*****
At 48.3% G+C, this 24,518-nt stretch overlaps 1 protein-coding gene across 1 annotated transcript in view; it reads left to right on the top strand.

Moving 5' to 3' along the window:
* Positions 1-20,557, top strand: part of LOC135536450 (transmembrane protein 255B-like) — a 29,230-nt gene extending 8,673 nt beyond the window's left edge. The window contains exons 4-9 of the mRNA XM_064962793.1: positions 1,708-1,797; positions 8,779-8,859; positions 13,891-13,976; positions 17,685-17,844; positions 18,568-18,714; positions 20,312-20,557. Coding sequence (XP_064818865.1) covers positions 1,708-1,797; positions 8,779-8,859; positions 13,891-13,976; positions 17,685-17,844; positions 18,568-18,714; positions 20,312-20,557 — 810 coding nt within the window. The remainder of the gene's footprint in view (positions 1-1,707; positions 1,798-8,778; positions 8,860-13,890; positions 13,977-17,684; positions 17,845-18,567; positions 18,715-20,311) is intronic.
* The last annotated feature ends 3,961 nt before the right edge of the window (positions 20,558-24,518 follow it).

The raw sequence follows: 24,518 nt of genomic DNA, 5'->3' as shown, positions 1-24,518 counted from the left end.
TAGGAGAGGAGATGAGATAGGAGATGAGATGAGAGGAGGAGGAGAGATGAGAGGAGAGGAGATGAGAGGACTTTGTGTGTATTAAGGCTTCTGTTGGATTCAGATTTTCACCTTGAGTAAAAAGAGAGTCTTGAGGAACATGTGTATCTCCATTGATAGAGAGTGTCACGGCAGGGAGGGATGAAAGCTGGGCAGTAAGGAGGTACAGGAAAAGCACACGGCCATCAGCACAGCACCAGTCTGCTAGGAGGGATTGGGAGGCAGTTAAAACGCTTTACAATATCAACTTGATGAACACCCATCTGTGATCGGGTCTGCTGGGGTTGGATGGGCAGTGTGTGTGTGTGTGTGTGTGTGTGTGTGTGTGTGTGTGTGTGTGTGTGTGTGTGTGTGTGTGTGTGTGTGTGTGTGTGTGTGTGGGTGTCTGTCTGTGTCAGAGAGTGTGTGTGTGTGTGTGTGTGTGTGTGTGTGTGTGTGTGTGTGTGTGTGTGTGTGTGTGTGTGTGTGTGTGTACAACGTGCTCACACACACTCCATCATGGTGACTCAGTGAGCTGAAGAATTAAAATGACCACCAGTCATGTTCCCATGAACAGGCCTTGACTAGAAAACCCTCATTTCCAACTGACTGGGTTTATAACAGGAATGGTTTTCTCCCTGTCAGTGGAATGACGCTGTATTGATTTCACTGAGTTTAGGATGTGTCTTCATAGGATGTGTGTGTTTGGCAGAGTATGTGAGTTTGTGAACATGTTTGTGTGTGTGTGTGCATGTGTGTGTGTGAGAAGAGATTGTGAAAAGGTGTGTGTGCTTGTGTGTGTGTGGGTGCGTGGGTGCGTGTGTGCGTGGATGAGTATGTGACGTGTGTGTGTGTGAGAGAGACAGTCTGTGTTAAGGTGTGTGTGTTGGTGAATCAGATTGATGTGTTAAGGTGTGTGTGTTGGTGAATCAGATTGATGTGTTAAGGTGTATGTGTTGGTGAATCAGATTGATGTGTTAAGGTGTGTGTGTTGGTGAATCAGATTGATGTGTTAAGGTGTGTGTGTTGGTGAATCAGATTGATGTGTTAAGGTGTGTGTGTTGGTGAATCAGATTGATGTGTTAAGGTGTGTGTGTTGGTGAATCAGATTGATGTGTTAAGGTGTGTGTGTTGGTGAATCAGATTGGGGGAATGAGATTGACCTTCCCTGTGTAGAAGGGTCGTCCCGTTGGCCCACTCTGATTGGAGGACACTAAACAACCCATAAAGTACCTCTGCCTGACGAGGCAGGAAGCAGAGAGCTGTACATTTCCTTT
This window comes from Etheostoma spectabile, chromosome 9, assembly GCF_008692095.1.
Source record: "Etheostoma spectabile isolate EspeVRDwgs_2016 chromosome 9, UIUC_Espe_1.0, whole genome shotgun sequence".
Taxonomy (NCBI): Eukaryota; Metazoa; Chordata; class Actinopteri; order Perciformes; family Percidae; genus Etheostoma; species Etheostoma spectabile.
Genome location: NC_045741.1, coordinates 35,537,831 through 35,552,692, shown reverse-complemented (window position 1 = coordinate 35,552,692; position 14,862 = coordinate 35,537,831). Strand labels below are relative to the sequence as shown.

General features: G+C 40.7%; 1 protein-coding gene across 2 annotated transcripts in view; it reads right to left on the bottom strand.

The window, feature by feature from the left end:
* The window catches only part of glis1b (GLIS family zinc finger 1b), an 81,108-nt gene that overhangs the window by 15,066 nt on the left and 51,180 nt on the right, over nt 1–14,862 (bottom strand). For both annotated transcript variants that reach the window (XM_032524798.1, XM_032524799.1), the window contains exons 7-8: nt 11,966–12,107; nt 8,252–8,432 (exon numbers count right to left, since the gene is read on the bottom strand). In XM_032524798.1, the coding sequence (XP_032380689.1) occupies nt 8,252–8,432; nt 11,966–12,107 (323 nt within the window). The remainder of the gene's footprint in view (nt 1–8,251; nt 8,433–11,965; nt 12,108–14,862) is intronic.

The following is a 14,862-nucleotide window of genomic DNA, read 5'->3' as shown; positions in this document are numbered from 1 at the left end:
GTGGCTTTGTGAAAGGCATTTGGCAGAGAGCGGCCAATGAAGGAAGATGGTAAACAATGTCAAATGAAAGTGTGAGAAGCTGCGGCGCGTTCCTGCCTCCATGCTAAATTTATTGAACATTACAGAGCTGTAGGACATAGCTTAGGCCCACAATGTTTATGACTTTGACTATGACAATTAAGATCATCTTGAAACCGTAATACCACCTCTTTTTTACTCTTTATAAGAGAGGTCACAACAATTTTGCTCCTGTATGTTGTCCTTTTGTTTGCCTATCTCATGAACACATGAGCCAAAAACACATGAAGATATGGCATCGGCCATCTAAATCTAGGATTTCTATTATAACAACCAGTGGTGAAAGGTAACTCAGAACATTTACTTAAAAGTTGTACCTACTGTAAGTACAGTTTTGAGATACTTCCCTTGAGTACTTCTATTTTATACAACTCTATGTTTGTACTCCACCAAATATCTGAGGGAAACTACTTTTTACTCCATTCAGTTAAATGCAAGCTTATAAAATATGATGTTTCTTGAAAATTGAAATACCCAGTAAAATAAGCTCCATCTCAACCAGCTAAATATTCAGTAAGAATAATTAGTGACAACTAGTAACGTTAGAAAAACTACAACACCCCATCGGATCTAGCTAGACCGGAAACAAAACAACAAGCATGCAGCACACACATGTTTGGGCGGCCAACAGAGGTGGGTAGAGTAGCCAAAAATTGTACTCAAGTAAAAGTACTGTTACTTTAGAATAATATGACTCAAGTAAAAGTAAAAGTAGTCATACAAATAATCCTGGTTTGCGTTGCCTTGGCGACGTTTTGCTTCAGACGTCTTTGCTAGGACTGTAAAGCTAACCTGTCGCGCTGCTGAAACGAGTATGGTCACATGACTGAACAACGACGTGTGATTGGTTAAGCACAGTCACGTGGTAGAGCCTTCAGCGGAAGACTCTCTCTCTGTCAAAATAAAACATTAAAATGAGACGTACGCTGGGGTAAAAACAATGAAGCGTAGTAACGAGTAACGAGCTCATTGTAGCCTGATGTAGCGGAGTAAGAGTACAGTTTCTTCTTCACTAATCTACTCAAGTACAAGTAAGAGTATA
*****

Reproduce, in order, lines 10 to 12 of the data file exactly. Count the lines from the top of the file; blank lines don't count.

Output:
Genome location: NC_045741.1, coordinates 35,537,831 through 35,552,692, shown reverse-complemented (window position 1 = coordinate 35,552,692; position 14,862 = coordinate 35,537,831). Strand labels below are relative to the sequence as shown.

General features: G+C 40.7%; 1 protein-coding gene across 2 annotated transcripts in view; it reads right to left on the bottom strand.

The window, feature by feature from the left end: